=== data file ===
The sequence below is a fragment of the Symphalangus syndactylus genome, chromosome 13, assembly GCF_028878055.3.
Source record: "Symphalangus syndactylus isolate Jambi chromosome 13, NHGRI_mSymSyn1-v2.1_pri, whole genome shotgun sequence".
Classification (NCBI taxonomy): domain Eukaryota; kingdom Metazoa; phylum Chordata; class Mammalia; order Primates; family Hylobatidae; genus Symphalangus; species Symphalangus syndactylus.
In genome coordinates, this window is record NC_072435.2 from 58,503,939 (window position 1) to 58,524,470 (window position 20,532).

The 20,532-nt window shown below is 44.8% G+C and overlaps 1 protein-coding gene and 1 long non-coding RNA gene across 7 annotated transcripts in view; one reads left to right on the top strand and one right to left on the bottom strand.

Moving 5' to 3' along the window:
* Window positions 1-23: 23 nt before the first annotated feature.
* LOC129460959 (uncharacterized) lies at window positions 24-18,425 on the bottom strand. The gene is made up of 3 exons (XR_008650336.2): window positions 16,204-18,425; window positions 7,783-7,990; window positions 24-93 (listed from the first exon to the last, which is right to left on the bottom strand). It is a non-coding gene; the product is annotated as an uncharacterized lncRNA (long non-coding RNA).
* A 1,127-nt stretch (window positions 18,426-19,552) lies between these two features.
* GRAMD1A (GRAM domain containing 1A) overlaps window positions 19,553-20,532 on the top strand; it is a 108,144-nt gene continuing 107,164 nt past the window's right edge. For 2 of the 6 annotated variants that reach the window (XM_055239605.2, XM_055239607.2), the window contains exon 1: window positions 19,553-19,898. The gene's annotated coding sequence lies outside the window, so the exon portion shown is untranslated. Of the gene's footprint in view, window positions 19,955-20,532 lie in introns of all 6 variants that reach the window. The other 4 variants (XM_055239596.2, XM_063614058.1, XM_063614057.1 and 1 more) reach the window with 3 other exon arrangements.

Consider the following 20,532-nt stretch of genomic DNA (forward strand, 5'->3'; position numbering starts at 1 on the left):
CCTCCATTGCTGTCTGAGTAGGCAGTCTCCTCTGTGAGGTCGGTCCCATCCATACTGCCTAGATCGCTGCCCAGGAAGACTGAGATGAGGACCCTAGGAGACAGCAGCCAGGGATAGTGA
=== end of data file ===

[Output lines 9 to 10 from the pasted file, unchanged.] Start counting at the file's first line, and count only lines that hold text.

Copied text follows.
* A 1,127-nt stretch (window positions 18,426-19,552) lies between these two features.
* GRAMD1A (GRAM domain containing 1A) overlaps window positions 19,553-20,532 on the top strand; it is a 108,144-nt gene continuing 107,164 nt past the window's right edge. For 2 of the 6 annotated variants that reach the window (XM_055239605.2, XM_055239607.2), the window contains exon 1: window positions 19,553-19,898. The gene's annotated coding sequence lies outside the window, so the exon portion shown is untranslated. Of the gene's footprint in view, window positions 19,955-20,532 lie in introns of all 6 variants that reach the window. The other 4 variants (XM_055239596.2, XM_063614058.1, XM_063614057.1 and 1 more) reach the window with 3 other exon arrangements.